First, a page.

Federal File

Article Tools
  • PrintPrinter-Friendly
  • EmailEmail Article
  • ReprintReprints

Election Seasoning

It's back-to-school and back-to-Capitol-Hill time, a convergence that had Washington lawmakers scurrying to microphones last week to unveil a clutch of catchy-sounding education bills to capture public attention.

Fresh from their August recess—and just two months away from the midterm elections—members of both parties rolled out legislative initiatives at competing press conferences.

Several Democrats, led by Rep. Chaka Fattah of Pennsylvania and Sen. Christopher J. Dodd of Connecticut, unveiled the proposed Student Bill of Rights Act of 2002. It would, among other provisions, compel states to ensure that all school districts within state lines received comparable educational services.

"Poor children in every state are still the least likely to get a quality education," Mr. Fattah said.

Finding yet another play on the title of the K-12 education law President Bush signed last January, several GOP senators unveiled the "No Child EVER Left Behind" initiative. It proposes to make permanent a set of education tax credits, most of which are set to expire in 2010.

Not all of the action last week was at press conferences. The House Ways and Means Committee passed, on a largely party-line vote, what it calls the Back to School Tax Relief Act of 2002. It would allow families of lower income levels to deduct $3,000 in K-12 educational expenses, including tuition at private schools. A day earlier, Democrats defeated a measure brought before the full House that would have made permanent certain other education tax measures already in law.

Meanwhile, the House Education and the Workforce Committee overwhelmingly passed a measure that would offer student-loan forgiveness to college graduates who opt for a career in teaching. In fact, that one wins the truth-in-titling award: Its acronym, CLASS ACT, is shorthand for "Canceling Loans to Allow School Systems to Attract Classroom Teachers" Act.

But with everything else on Congress' plate—13 spending bills, legislation to create a Department of Homeland Security, and deliberations over a potential war in Iraq—delivering even a bipartisan bill to the president's desk could be difficult. On all of the legislation, the only votes that really count may well be those lawmakers hope to generate in the polling booth.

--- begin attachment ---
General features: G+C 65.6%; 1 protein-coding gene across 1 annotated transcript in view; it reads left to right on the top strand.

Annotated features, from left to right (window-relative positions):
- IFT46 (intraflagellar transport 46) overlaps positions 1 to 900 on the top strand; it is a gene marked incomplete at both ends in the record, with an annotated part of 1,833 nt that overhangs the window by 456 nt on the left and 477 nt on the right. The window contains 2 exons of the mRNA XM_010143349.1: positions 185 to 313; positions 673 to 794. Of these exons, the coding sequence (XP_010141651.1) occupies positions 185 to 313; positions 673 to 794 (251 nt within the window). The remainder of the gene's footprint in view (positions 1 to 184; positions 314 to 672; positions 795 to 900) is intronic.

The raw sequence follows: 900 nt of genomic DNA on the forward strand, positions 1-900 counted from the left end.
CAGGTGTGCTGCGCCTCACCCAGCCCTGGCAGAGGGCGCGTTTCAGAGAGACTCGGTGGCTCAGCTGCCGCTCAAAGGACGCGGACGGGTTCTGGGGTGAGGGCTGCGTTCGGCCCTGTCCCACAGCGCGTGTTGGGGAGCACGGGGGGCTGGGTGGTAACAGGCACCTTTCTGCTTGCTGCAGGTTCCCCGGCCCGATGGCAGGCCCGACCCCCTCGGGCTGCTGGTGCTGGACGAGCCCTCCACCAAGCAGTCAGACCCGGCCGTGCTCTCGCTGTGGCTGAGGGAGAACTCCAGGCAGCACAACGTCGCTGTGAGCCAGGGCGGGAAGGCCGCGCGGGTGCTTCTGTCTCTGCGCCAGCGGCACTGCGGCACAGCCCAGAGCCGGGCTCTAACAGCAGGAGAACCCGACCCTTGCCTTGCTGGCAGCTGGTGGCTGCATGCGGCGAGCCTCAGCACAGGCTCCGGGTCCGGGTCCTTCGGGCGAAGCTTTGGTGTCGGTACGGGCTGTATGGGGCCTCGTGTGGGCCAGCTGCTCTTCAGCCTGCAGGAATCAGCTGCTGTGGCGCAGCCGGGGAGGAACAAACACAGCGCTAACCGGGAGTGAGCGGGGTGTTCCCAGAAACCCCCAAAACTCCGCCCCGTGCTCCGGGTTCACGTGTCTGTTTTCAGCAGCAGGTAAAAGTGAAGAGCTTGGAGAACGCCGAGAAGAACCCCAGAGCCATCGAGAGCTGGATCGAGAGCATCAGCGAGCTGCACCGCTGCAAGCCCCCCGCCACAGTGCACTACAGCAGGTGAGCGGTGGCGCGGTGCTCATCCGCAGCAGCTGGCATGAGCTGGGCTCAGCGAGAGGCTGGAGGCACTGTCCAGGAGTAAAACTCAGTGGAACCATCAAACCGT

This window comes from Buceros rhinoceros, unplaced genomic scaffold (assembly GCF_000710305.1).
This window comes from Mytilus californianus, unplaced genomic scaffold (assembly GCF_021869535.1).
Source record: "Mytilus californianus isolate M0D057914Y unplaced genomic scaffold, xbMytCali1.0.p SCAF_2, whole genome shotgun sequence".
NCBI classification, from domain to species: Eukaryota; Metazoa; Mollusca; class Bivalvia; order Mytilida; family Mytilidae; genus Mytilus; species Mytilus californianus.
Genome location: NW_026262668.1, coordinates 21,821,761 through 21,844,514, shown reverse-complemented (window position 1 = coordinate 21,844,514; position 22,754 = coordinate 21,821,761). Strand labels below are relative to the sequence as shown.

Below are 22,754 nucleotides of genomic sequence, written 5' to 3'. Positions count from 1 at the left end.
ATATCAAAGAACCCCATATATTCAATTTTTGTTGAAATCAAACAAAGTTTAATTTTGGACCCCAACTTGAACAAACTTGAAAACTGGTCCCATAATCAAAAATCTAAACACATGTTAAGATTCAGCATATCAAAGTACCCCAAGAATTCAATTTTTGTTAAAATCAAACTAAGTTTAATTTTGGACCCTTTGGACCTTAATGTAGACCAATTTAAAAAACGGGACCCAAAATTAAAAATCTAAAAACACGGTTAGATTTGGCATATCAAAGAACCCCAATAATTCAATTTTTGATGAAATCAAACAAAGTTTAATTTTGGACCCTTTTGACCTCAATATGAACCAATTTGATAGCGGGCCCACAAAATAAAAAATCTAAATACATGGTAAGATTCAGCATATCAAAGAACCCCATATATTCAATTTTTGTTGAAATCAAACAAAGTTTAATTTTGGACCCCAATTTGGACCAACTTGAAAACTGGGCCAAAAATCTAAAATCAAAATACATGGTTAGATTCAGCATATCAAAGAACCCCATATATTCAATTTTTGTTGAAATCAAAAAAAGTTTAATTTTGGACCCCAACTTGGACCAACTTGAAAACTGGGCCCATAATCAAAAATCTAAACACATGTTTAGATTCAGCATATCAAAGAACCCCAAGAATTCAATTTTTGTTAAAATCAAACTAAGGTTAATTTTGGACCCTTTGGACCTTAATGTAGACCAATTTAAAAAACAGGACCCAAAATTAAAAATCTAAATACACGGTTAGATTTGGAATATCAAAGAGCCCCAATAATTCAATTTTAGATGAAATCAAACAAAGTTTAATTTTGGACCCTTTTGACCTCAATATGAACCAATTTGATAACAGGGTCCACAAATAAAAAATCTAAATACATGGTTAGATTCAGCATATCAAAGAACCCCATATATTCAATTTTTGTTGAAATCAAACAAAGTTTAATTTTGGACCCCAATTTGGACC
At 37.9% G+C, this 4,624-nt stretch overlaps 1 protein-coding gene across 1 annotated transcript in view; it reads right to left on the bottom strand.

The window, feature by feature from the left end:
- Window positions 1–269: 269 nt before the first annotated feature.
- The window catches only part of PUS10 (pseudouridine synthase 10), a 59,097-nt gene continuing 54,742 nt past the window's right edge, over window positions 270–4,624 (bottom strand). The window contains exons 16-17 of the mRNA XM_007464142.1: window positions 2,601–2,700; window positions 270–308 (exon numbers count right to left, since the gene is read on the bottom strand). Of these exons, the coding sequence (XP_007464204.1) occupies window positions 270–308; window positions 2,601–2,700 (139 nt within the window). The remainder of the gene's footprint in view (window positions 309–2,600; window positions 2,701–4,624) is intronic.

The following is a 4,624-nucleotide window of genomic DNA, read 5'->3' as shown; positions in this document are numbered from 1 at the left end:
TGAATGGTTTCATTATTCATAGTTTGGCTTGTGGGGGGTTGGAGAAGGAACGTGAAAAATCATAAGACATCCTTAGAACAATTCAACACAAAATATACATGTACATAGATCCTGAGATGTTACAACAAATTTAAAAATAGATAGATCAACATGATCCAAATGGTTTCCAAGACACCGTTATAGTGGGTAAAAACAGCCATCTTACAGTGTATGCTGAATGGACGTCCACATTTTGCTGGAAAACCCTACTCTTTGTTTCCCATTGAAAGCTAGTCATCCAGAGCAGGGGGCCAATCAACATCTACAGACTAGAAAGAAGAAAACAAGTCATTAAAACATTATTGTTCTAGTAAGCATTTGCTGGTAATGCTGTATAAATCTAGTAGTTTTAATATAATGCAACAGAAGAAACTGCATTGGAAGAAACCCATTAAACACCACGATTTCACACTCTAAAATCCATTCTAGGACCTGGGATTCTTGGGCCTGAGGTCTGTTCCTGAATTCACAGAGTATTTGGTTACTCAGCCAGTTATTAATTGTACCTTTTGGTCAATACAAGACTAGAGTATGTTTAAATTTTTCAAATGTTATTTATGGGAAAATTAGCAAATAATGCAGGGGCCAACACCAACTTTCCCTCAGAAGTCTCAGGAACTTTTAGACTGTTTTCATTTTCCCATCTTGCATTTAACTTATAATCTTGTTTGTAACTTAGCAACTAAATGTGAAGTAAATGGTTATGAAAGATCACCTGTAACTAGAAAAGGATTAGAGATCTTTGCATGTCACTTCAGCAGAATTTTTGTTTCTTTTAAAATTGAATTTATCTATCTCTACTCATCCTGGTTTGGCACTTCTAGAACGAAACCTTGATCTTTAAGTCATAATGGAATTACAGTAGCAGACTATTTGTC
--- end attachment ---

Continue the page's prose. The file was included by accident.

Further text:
—Erik W. Robelen

Vol. 22, Issue 2, Page 23

Published in Print: September 11, 2002, as Federal File

Back to Top Back to Top

Most Popular Stories





Sponsor Insights

Free Ebook: How to Implement a Coding Program in Schools

Successful Intervention Builds Student Success

Effective Ways to Support Students with Dyslexia

Stop cobbling together your EdTech

Integrate Science and ELA with Informational Text

Can self-efficacy impact growth for ELLs?

Disruptive Tech Integration for Meaningful Learning

Building Community for Social Good

5 Resources on the Power of Interoperability from Unified Edtech

New campaign for UN World Teachers Day

5 Game-Changers in Today’s Digital Learning Platforms

Hiding in Plain Sight - 7 Common Signs of Dyslexia in the Classroom

The research: Reading Benchmark Assessments

Shifting Mindsets: A Guide for Training Paraeducators to Think Differently About Challenging Behavior

All Students Are Language Learners: The Imagine Learning Language Advantage™

Shifting Mindsets: A Guide for Training Paraeducators to Think Differently About Challenging Behavior

How to Support All Students with Equitable Pathways

2019 K-12 Digital Content Report

3-D Learning & Assessment for K–5 Science

Climate Change, LGBTQ Issues, Politics & Race: Instructional Materials for Teaching Complex Topics

Closing the Science Achievement Gap

Evidence-based Coaching: Key Driver(s) of Scalable Improvement District-Wide

Advancing Literacy with Large Print

Research Sheds New Light on the Reading Brain

Tips for Supporting English Learners Through Personalized Approaches

Student Engagement Lessons from 3 Successful Districts

Response to Intervention Centered on Student Learning

The Nonnegotiable Attributes of Effective Feedback

SEE MORE Insights >